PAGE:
Refine a search with operators

You can use search operators to refine a query. A search operator is an instruction that joins keywords to form a new, more complex query. It enables you to look for several words at once by telling Copernic Desktop Search how to link keywords. Search operators can be typed in the Search and Refine sections.

  1. Start CDS.

  2. Chose the search category by clicking the corresponding button on the desktop search category toolbar.

  3. Type keywords in the Search and/or Refine text boxes, or click the down arrow and choose keywords in the list.

  4. Use search operators, such as Boolean operators, parentheses and quotation marks to refine your query in any of the text boxes.

  5. To look for keywords in email attachments, select the Also search in attachments check box.

  6. Click the search button or hit the Enter key.

Supported search operators

Description Example

AND (+)

Finds documents that contain all of the specified words.

Use the AND operator to search for documents in which all the terms joined with the AND operator are present. Therefore, if 4 keywords are joined with AND in a search, only documents containing all 4 keywords will be returned. On the other hand, a document that contains 3 of the 4 keywords will not be returned. The AND operator helps you narrow your search. By default, Copernic Desktop Search uses the AND operator.

Be careful not to overuse the AND operator in a query; a search that is too specific could overlook relevant results.

business AND meeting

Copernic Desktop Search will find documents that contain both "business" and "meeting". Because AND is the default operator, the following query would produce the same results:

business meeting

OR

Finds documents that contain at least one of the specified words.

Use the OR operator to search for documents in which at least one of the search terms joined with the OR operator is present. The OR operator helps you broaden your search by including synonyms or related terms.

meeting OR appointment

Copernic Desktop Search will find documents that include either one of the two terms or both.

NOT (-)

Excludes the documents that contain the specified word.

Use the NOT operator to ignore documents that contain the specified words. The NOT operator helps you narrow your search.

Be careful with the use of NOT as the attempt to narrow the search may be too exclusive and eliminate relevant documents.

meeting NOT appointment

Copernic Desktop Search will find the documents that contain the word "meeting" if they do not contain the word "appointment".

Also, if you search for references about "international news", excluding the word "national" might result in missing relevant results whatever the context related to the use of this word in documents. Therefore, the NOT operator must be used carefully.

NEAR

Finds documents that contain specified words in close proximity.

Use the NEAR operator to find words that are at most ten words apart.

Copernic NEAR Desktop

Copernic Desktop Search will find the documents that contain the words "Copernic" and "Desktop" provided they are at most 10 words apart.

 

Quotation marks

Finds documents that contain the whole word or the exact phrase.

Use quotation marks to avoid finding similar terms or derived words. If the word you are searching for needs to be considered as a whole word, enclose it in quotation marks. The documents must include the specified whole word.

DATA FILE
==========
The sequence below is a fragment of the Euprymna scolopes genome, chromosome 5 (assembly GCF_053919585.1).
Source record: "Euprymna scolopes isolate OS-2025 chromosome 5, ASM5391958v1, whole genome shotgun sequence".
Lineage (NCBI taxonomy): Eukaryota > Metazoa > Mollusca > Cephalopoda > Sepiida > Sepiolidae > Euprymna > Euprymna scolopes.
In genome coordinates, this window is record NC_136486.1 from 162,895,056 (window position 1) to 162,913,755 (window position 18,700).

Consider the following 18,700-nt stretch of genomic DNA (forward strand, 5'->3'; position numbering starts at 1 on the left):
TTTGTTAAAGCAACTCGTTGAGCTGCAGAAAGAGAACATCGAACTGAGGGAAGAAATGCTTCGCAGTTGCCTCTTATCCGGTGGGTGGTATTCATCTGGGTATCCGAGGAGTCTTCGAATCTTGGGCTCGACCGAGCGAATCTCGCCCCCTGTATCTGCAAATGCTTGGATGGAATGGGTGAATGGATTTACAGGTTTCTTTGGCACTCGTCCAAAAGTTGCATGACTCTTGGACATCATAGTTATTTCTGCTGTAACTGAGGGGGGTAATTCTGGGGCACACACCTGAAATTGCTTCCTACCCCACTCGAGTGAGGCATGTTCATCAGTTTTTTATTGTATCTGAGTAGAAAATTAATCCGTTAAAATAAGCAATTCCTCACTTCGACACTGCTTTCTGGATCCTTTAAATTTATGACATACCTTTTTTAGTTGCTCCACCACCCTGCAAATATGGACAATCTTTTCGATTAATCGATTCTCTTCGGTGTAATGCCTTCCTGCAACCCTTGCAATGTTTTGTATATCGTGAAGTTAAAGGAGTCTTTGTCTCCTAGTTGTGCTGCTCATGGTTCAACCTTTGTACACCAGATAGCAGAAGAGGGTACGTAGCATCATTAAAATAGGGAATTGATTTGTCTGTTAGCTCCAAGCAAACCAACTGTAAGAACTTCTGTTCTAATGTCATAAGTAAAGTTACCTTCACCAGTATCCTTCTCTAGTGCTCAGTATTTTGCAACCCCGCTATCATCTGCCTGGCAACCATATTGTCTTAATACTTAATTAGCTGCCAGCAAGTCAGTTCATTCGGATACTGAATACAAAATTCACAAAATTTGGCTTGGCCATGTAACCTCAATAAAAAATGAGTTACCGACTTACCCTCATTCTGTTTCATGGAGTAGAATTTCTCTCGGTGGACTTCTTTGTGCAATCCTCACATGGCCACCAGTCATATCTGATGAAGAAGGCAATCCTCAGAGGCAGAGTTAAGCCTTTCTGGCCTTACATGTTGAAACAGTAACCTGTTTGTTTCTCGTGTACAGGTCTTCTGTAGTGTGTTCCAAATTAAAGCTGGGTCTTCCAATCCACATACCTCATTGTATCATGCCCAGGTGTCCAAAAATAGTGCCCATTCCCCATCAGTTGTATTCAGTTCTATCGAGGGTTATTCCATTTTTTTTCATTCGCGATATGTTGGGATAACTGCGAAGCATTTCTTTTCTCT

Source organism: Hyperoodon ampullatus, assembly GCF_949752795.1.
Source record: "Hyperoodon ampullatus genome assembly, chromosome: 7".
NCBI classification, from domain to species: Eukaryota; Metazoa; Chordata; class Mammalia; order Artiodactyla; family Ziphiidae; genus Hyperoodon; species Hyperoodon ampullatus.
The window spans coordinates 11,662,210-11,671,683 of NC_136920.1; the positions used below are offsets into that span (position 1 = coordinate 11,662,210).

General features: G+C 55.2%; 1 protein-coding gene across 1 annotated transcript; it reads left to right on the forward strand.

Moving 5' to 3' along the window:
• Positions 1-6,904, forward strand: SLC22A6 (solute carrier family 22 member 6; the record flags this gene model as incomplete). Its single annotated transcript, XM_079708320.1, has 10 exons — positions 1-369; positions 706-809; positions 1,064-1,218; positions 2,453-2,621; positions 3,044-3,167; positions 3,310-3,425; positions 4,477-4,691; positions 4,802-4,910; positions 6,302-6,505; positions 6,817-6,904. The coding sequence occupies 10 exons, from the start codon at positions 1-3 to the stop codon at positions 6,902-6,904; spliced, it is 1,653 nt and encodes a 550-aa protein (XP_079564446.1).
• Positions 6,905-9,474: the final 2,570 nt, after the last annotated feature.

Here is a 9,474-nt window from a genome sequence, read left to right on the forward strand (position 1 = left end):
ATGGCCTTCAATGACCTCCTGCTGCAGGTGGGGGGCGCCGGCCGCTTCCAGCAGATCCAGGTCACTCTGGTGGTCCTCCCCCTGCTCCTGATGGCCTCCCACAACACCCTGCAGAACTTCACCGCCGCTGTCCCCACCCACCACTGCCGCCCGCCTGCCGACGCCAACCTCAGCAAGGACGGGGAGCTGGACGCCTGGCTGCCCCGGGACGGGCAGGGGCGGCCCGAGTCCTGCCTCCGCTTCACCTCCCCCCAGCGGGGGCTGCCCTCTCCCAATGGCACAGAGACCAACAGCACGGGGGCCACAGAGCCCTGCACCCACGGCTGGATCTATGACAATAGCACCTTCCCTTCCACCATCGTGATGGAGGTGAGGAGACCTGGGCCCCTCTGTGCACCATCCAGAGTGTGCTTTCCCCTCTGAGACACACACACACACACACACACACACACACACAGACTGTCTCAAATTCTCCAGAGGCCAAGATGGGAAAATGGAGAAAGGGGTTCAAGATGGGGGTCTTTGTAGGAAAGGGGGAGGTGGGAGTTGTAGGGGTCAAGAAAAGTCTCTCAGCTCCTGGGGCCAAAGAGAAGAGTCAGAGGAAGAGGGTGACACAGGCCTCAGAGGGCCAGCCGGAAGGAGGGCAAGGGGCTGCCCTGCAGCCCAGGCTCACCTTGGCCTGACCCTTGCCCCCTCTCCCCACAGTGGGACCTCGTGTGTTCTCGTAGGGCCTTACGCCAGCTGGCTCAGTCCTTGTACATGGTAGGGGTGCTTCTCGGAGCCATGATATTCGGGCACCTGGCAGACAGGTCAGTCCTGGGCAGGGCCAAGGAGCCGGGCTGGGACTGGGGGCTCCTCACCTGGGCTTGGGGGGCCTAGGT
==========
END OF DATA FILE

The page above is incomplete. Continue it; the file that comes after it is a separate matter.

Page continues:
Quotation marks can also be used to search for an exact phrase.

TIP: You can customize Copernic Desktop Search to always search for whole words by selecting the Find whole words only checkbox.

"challenge"

Copernic Desktop Search will find documents that contain the exact word "challenge". Had the word not been enclosed in quotation marks, Copernic Desktop Search would also have found documents containing similar terms, such as "challenges" or "challenger".

"Lord of the Rings"

Copernic Desktop Search will find documents that contain the exact phrase "Lord of the Rings".

Parentheses

Processes the enclosed sub-query first.

Use parentheses to isolate parts of a query. Sub-queries included in parentheses are processed before all other parts of the query.

(America OR Europe) AND maps

Copernic Desktop Search will first process the "America or Europe" sub-query to find all documents that include either one of the two terms or both. It will then filter all found documents to keep only the ones that also include the word "maps". Hence, it will find documents that contain the words "America and maps", "Europe and maps" or all three words.

@all

Finds all documents.

Use the @all operator to display all items (of all categories).

 

 

Folder search

You can easily find a specific folder by grouping your results by folder. To do so, click the Arrange By: button and select Folder and Show in Groups.

 

 

Please note that  certain characters are ignored by CDS, and thus considered as white spaces. They are:

period .

comma ,

semicolon ;

underscore _

equal sign =

slash /

backslash \

ampersand &

left parenthesis (

right parenthesis )

vertical bar |

left square bracket [

right square bracket ]

left curly brace {

right curly brace }

exclamation mark !

less-than sign <

greater-than sign >

at sign @

quotation mark "

apostrophe '

colon :

plus sign +

hyphen -

question mark ?

asterisk *

 

 

 

 

If you use only one of the pair of search operators, the search will be invalid. For instance:
(dogs

If you use a Boolean operator without white spaces around it, as in a compound noun, the character will be considered as a white space. For instance:
cross-reference

Remember: You can combine operators to create queries that are more refined